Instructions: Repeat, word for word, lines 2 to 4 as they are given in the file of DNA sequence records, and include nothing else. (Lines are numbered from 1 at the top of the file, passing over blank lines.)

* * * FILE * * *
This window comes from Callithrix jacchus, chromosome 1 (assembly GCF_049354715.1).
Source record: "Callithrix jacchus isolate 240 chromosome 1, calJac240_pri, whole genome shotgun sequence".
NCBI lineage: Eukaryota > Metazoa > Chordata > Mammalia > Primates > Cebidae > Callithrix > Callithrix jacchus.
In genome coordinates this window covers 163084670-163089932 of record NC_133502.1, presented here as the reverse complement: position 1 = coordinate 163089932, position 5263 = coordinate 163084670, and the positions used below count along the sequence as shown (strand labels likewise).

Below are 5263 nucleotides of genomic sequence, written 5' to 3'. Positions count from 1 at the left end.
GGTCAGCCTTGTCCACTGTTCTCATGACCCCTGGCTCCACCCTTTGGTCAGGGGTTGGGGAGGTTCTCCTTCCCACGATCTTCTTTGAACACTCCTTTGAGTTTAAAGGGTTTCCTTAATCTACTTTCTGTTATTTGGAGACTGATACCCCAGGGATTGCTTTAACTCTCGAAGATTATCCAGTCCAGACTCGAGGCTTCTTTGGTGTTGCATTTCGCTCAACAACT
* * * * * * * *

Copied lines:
Source record: "Callithrix jacchus isolate 240 chromosome 1, calJac240_pri, whole genome shotgun sequence".
NCBI lineage: Eukaryota > Metazoa > Chordata > Mammalia > Primates > Cebidae > Callithrix > Callithrix jacchus.
In genome coordinates this window covers 163084670-163089932 of record NC_133502.1, presented here as the reverse complement: position 1 = coordinate 163089932, position 5263 = coordinate 163084670, and the positions used below count along the sequence as shown (strand labels likewise).